Over the past few years we have been pioneering a new approach to motorcycle training by combining rigorous psychological principles, rapid learning techniques and new research into riding principles. The result is a series of four one-day Machine Control training courses designed to help transform your riding (see attached for a brief outline of each course).

    If you’re interested in hearing more, give us a call or email.
    (If you’re affiliated with a bike group, we would happily present to your group.)

    Tel: 07968 837974/ 01430 330170 or E-mail: info@i2imca.com
    (web-site: www.i2imca.com)




    Machine Control 1 – using your own bike (training takes place on an airfield)

    Section 1.1: Bike Stability Exercises
    In this section you will learn why bikes are inherently stable and understand the stories around what does and doesn’t make a bike unstable. This section contains a series of very unusual exercises to help you learn how to maximise the stability of your bike.

    Section 1.2: Advanced Braking
    In this section you will understand the stories around braking; including why panic braking occurs, how to avoid it, and how to quickly and confidently bring your bike to a halt.

    Section 1.3: Counter-steering
    In this section you will understand the stories around changing direction and how to use counter-steering to improve the speed, accuracy and confidence of your cornering

    Section 1.4: Hazard Avoidance
    In the next two sections you will learn about the stories, behaviours and instincts you have created around dealing with unexpected hazards. Building on the earlier braking and counter-steering sections, you will learn how to control the bike quickly and confidently to avoid a hazard.

    Section 1.5: Hazard Non-Avoidance
    In this section you will learn what to do and what not to do (and why) when you come across a hazard that you cannot avoid. To help you develop the correct instincts and ability to deal with this type of situation, you will get to practice hazard non-avoidance under controlled circumstances.

    Section 1.6: Slow Speed Machine Control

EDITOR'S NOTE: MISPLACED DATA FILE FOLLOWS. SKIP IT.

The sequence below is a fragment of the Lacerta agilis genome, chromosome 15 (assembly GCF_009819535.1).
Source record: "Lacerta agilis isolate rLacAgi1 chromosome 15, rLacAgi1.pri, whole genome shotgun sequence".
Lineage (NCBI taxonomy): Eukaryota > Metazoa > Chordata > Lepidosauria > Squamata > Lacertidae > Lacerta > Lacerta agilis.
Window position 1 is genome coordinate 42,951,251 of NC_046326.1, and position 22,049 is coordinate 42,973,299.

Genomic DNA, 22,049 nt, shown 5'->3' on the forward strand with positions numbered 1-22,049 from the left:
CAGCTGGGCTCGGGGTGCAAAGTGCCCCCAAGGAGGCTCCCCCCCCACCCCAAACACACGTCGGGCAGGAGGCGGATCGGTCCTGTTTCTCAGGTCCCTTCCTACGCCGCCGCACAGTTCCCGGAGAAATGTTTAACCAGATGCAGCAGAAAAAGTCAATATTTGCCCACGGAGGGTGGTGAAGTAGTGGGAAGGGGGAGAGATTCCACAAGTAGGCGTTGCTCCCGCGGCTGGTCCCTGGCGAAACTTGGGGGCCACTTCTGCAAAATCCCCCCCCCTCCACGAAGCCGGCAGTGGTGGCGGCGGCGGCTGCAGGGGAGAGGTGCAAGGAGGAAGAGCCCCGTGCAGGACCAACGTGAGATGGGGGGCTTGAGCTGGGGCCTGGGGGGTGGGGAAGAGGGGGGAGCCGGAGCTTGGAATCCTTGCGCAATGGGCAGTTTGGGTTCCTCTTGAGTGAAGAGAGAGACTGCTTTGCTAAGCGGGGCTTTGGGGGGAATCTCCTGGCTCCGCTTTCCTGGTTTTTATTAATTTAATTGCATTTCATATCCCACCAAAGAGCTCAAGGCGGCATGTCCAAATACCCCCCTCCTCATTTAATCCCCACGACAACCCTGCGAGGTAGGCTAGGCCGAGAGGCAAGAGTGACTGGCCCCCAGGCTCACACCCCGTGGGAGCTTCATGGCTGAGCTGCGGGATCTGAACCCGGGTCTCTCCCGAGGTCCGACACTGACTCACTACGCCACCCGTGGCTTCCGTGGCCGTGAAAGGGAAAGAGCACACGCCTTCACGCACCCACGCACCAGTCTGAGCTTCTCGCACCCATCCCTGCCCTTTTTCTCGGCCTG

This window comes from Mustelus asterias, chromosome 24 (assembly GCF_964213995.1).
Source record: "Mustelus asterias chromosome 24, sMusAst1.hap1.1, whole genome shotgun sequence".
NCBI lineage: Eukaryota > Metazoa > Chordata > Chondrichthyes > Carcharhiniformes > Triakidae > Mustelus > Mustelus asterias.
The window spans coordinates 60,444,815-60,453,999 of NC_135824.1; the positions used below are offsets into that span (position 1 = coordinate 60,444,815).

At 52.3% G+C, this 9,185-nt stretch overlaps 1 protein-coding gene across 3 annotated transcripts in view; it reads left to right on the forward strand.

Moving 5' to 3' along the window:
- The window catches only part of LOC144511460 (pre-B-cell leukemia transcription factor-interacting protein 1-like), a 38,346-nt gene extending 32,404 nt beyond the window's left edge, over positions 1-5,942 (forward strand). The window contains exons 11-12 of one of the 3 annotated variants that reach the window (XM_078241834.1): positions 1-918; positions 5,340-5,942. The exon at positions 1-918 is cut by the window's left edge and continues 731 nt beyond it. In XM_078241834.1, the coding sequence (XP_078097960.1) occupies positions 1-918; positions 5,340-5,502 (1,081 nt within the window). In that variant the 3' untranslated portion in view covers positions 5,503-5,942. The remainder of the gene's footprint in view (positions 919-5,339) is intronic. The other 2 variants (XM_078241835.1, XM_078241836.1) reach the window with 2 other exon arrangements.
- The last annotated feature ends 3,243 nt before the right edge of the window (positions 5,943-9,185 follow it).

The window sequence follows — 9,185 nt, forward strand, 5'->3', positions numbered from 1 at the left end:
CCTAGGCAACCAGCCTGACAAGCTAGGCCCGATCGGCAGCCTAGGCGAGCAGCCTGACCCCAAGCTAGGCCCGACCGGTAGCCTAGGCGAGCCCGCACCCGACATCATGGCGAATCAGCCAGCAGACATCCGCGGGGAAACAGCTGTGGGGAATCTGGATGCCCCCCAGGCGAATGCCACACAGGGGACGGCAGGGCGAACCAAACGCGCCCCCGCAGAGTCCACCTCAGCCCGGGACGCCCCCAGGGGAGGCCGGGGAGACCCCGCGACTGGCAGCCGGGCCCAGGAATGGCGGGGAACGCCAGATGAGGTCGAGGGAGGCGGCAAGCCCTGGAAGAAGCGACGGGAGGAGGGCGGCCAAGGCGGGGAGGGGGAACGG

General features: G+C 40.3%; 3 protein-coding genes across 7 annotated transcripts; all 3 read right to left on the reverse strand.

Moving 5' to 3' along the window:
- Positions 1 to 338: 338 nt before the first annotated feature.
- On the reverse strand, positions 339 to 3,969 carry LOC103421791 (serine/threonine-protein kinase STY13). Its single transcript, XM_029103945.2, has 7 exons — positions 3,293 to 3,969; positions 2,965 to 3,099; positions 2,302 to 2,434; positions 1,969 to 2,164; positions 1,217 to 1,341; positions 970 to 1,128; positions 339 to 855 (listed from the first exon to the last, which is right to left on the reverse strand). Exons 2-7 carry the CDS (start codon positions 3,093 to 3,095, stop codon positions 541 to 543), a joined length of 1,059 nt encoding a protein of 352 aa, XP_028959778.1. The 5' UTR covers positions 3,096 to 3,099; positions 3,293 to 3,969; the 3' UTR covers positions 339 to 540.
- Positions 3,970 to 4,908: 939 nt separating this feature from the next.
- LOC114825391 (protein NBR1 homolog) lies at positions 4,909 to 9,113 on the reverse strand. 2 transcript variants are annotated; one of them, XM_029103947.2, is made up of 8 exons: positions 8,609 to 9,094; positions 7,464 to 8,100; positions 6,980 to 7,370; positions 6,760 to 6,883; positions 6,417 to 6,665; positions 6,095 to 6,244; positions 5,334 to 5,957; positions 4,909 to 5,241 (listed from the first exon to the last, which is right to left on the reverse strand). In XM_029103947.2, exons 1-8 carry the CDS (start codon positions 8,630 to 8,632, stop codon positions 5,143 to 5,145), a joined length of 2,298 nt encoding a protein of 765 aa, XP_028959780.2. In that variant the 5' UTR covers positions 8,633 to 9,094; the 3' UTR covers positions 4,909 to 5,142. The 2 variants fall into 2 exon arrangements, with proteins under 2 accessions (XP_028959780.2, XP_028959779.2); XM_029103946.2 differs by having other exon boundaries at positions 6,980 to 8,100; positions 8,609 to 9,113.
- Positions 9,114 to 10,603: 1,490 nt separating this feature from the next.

In this section you will understand the stories you have created about slow speed control and learn advanced techniques for controlling your machine at slow speeds



    Machine Control 2 – using off-road bikes (training takes place off-road)

    Section 2.1: Bike stability exercises
    In this section you will learn more about why bikes are inherently stable and how to use body position and throttle control to maximise the stability of your bike. This section contains an exercise to help you learn how your body position affects the stability of (and your confidence in) the bike, when riding over slippery surfaces.

    Section 2.2: Front wheel skids
    In this section you will understand the stories you have created about front wheel slides. Importantly you will learn how to prevent, recognise, induce and control a front wheel skid on a slippery surface.

    Section 2.3: Rear wheel skids 1
    In the next two sections you will understand the stories you have created about what happens when the back wheel slides and learn how to induce and control rear wheel skids.

    Section 2.4: Rear wheel skids 2
    In this section you will learn how to induce and control a rear-wheel slide while cornering. This section contains an exercise on how to use body position to prevent a rear wheel skid and how to use body position to induce and control a rear wheel skid while cornering

    Section 2.5: Hazard Non-Avoidance
    In this section you will learn what to do and what not to do (and why) when you come across a hazard that you cannot avoid. This section builds on the hazard non-avoidance section in MC1 by allowing you to practice the techniques over larger hazards on a bike equipped to do so.

    Section 2.6: Advanced bike stability exercises
    In this section you will learn more about why bikes are inherently stable and how to use body position and throttle control to maximise the stability of your bike. This section includes a series of exercises that will help you instinctively maximise the stability of your bike, especially when things get difficult.